A pyramid of regulatory strategies and/or sanctions where often the law’s role is claimed to operate most effectively when its threat is present but largely hidden.
(Morgan, Branwen and Karen Yeung. 2007. An Introduction to Law and Regulation: Texts and Materials. Cambridge, UK; New York: Cambridge University Press, 340.)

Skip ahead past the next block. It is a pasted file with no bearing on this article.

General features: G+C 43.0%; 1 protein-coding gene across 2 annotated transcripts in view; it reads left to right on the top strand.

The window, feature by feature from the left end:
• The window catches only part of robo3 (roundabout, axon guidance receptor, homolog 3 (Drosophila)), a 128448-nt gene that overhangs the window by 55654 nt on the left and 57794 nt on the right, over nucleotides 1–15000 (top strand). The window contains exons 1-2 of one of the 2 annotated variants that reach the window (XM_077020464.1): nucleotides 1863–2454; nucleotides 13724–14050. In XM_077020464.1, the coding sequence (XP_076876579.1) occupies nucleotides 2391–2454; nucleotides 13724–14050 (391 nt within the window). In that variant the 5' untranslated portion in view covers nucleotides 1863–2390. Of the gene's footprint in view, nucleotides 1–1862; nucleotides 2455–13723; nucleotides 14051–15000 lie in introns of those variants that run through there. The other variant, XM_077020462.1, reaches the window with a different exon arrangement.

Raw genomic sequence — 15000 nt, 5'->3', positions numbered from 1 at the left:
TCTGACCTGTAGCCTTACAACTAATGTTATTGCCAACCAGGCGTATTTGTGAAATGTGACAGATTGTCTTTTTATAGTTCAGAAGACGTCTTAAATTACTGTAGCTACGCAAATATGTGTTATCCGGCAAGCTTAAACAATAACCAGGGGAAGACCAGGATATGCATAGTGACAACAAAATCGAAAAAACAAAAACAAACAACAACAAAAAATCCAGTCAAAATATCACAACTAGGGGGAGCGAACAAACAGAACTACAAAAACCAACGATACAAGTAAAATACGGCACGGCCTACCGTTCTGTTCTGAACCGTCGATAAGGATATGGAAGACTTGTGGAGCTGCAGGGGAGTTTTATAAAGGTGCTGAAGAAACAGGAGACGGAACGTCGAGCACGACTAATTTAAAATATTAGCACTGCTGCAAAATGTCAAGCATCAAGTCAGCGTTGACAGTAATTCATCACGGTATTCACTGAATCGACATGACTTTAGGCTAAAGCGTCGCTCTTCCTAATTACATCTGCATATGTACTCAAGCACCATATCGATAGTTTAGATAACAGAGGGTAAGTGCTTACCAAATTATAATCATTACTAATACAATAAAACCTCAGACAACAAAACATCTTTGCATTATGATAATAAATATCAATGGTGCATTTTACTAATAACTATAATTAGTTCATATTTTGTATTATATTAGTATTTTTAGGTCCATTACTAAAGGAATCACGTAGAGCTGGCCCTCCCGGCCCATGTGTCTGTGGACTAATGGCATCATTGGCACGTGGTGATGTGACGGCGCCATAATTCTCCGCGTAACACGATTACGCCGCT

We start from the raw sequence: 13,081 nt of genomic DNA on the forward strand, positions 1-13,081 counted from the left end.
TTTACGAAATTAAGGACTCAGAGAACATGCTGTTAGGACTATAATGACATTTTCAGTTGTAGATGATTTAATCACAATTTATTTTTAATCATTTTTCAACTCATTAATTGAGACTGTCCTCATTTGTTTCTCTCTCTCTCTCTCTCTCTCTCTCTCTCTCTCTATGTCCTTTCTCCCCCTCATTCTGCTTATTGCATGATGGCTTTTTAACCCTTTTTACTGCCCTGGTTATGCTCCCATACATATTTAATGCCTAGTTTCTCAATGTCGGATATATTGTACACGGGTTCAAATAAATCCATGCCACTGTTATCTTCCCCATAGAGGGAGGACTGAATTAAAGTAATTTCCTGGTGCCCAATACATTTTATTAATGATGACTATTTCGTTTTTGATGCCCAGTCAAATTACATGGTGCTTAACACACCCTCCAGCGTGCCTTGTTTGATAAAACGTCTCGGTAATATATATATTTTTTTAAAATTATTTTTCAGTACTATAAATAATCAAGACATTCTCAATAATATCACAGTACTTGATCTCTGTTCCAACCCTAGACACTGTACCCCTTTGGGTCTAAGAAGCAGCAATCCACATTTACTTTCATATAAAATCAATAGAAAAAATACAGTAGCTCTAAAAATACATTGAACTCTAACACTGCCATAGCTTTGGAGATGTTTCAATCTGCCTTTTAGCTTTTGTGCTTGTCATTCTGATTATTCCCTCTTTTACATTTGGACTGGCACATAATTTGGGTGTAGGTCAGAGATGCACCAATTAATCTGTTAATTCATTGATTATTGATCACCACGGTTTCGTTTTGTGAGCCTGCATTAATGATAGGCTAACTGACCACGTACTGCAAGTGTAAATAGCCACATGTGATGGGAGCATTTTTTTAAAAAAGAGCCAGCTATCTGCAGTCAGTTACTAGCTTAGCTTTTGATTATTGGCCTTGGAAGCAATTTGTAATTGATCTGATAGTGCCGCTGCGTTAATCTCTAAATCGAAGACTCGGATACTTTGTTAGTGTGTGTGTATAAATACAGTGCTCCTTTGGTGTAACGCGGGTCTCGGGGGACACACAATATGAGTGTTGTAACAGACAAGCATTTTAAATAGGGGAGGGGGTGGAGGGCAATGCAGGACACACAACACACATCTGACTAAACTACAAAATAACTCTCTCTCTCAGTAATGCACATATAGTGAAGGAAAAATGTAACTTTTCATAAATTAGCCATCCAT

Escalation up this pyramid gives the state greater capacity to enforce compliance but at the cost of increasingly inflexible and adversarial regulation. Clear communication in advance of willingness by the state to escalate up the pyramid gives incentives to both the industry and regulatory agents to make regulation work at lower levels of interventionism. The key contention of this regulatory theory is that the existence of the gradients and peaks of the [two] enforcement pyramids channels most of the regulatory action to the base of the pyramid in the realms of persuasion and self-regulation.